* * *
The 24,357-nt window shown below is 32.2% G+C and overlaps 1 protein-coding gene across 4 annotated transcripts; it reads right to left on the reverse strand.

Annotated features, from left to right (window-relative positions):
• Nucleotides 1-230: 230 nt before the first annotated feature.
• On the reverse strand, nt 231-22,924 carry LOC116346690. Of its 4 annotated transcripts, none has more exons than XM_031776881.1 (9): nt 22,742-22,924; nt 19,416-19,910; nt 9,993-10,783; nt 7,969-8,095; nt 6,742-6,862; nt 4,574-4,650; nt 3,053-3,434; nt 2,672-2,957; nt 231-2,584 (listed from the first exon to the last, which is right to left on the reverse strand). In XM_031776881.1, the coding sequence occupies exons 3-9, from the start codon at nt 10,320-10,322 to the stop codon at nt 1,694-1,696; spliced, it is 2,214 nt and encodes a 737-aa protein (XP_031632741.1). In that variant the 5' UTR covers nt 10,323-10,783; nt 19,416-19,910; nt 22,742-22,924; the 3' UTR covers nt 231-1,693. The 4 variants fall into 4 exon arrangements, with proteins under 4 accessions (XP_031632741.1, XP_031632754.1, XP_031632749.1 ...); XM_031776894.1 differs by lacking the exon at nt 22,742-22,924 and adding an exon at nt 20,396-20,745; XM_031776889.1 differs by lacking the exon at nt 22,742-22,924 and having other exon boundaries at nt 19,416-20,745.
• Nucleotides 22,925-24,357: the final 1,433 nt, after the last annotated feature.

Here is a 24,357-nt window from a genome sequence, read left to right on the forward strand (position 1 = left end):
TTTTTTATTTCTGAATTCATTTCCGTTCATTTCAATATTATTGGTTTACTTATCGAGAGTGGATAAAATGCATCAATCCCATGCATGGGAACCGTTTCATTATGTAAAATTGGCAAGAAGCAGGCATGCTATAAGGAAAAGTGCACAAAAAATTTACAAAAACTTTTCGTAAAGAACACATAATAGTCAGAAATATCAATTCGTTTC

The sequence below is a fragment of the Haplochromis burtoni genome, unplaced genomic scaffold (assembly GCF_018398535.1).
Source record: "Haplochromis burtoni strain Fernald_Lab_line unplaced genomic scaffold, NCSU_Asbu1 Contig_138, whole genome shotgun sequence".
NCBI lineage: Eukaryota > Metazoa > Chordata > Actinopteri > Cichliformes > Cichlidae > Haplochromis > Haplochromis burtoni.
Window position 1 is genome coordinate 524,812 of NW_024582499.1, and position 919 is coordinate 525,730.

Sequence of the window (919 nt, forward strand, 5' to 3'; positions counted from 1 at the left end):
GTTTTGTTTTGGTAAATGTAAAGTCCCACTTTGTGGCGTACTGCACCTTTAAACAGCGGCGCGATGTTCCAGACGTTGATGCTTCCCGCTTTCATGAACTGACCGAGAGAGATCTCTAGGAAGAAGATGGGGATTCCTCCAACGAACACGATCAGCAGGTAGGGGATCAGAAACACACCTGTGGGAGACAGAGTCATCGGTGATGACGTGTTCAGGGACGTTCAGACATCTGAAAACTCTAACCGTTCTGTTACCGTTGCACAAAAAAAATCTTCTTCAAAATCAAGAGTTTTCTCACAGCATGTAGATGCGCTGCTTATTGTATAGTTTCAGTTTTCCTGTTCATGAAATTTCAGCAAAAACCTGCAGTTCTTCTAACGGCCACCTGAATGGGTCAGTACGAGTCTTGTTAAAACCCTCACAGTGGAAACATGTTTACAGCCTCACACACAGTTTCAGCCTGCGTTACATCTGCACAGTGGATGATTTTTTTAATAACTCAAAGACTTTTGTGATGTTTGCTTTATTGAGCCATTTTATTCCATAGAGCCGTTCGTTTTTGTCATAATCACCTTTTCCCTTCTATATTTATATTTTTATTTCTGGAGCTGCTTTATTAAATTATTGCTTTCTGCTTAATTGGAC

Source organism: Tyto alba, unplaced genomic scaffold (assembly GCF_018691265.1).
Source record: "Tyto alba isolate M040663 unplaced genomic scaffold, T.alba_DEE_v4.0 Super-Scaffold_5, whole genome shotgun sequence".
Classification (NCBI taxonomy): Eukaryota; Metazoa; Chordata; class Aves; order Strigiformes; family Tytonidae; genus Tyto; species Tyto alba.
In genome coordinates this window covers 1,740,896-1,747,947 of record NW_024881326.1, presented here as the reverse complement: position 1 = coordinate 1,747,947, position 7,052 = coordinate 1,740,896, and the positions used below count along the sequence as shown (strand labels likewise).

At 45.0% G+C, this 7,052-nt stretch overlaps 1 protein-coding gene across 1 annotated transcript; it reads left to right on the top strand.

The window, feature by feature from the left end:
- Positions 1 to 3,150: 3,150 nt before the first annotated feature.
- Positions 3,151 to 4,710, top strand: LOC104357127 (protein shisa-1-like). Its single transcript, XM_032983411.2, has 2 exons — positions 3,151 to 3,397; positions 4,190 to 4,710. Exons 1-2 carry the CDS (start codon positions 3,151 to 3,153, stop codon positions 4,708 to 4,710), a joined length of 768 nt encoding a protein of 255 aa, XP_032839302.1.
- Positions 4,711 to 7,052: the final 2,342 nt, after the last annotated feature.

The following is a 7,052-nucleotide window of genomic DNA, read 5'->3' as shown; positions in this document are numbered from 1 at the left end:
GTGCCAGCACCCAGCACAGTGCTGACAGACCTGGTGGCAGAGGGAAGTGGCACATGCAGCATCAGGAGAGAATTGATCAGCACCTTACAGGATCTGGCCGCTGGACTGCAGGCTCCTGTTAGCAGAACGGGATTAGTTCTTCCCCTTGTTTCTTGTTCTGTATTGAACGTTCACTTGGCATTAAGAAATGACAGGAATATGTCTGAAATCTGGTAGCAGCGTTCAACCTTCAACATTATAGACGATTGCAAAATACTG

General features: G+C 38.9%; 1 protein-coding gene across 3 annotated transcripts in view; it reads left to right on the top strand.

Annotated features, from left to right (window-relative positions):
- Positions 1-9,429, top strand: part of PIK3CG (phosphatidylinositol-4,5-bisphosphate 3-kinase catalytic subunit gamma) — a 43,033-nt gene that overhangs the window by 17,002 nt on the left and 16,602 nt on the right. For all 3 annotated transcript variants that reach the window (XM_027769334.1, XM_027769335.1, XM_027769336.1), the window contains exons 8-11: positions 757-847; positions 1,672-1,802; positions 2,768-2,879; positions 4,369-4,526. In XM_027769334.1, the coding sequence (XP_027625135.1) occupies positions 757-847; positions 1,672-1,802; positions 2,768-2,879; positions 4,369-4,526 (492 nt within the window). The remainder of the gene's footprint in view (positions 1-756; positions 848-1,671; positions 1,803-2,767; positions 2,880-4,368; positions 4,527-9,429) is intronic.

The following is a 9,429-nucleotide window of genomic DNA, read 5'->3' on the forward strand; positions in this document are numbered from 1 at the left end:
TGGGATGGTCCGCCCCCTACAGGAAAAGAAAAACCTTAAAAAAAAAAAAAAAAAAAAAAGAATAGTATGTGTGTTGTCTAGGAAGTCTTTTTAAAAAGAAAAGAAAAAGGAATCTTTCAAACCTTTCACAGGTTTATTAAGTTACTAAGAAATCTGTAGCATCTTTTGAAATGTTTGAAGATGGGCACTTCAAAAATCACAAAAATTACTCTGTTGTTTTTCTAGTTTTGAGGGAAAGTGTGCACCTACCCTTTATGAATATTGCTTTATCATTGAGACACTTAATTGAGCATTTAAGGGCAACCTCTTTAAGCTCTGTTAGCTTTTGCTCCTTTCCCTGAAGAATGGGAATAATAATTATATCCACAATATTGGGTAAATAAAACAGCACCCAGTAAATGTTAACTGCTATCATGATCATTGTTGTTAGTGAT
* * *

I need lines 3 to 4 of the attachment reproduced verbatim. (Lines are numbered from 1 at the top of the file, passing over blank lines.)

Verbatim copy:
• Nucleotides 1-230: 230 nt before the first annotated feature.
• On the reverse strand, nt 231-22,924 carry LOC116346690. Of its 4 annotated transcripts, none has more exons than XM_031776881.1 (9): nt 22,742-22,924; nt 19,416-19,910; nt 9,993-10,783; nt 7,969-8,095; nt 6,742-6,862; nt 4,574-4,650; nt 3,053-3,434; nt 2,672-2,957; nt 231-2,584 (listed from the first exon to the last, which is right to left on the reverse strand). In XM_031776881.1, the coding sequence occupies exons 3-9, from the start codon at nt 10,320-10,322 to the stop codon at nt 1,694-1,696; spliced, it is 2,214 nt and encodes a 737-aa protein (XP_031632741.1). In that variant the 5' UTR covers nt 10,323-10,783; nt 19,416-19,910; nt 22,742-22,924; the 3' UTR covers nt 231-1,693. The 4 variants fall into 4 exon arrangements, with proteins under 4 accessions (XP_031632741.1, XP_031632754.1, XP_031632749.1 ...); XM_031776894.1 differs by lacking the exon at nt 22,742-22,924 and adding an exon at nt 20,396-20,745; XM_031776889.1 differs by lacking the exon at nt 22,742-22,924 and having other exon boundaries at nt 19,416-20,745.